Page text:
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  1. #11
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    Quote Originally Posted by KeithBC View Post
    You are absolutely correct about that.

    However, you have to remember that it was never intended to be a conclusion in the first place. "Dark matter" is, and always was intended to be, merely a name for an unknown. For some reason, naming an unknown in this case seems to offend people, but it is hard to talk about it without giving it a name.

    You understood what I was saying Keith. You see, I threw that statement out as bone to see what reactions it would generate and to see if people were thinking

    ..... and obviously you were.. Good Job!






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  3. #12
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    Vera Rubin inferred the presence of "as-yet-un-seen" matter. Only theoreticians -- who, incidentally, cannot build working fusion reactors, yet claim to comprehend fusion physics -- demand that that "dim matter" be exotic, non-baryonic, 'other-stuff', due to their calculations of Primordial Nucleosynthesis, which they cannot get to agree with observed deuterium abundances, unless the matter density in their mathematical models, of the ultra early universe, is <0.04 of critical density.

    Never-the-less, the HUDF detected 150 billion galaxies. And, if <0.04 of critical density is baryonic, then, at most, 80-100 billion solar masses can be associated with each galaxy. Otherwise, we're looking at, in the HUDF, more normal matter, than PNS currently claims "can" exist in our cosmos.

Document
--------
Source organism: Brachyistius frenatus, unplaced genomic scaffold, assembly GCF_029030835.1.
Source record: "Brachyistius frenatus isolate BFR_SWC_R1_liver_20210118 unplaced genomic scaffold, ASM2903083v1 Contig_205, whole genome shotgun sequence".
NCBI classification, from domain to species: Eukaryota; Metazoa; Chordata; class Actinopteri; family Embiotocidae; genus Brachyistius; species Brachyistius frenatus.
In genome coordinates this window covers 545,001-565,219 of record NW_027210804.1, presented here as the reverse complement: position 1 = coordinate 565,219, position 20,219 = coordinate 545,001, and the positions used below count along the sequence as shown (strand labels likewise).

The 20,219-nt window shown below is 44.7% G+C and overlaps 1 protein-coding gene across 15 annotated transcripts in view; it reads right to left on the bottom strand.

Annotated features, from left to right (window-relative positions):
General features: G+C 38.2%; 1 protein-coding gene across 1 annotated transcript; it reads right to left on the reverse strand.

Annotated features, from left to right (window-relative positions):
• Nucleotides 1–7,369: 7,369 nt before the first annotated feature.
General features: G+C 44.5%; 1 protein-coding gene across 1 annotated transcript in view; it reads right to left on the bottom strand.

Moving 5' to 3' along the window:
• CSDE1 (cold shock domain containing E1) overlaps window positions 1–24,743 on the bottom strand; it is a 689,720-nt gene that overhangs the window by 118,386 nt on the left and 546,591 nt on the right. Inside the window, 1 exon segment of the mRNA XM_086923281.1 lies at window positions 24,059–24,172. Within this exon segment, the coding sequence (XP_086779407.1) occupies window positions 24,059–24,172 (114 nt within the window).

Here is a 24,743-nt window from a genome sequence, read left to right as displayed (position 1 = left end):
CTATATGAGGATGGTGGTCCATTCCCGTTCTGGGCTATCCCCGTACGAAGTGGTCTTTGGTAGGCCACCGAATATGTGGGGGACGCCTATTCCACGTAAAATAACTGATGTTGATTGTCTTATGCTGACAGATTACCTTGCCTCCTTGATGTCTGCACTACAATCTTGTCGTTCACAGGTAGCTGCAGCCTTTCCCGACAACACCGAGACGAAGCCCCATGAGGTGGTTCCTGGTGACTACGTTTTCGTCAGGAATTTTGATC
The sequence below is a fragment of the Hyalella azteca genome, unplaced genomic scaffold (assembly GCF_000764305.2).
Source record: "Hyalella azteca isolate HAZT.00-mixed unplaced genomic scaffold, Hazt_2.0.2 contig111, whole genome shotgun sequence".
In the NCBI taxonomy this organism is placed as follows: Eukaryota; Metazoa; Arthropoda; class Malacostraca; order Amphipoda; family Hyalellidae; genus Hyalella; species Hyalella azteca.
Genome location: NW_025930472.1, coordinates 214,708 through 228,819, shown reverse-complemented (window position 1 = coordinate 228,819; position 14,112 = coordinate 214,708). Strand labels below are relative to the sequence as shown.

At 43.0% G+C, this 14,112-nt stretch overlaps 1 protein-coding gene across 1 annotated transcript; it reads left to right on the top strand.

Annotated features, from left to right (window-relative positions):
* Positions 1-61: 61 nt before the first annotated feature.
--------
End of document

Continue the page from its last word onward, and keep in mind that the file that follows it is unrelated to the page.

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  5. #13
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    You are spot on there... and I will believe it when I see the fusion reactor with my own eyes.

    Empirical evidence rules everytime Widdekind!


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    Last edited by Space Jockey; 05-31-2011 at 04:44 AM. Reason: sp

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    I have attempted to account, for observed cooling of the IGM since z ~ 2, with a basic-but-seemingly-sufficient mathematical model. And, I can only account for the comparatively quick cooling (10,000K to 4,000K) when the IGM gas density is at least comparable to the Critical density (as it would be, in a simple Critical cosmology). If the IGM density were nearly 2 orders-of-magnitude less dense, as present PNS suggests, then the IGM would take 2 orders-of-magnitude longer to cool -- many hundreds of billions of years !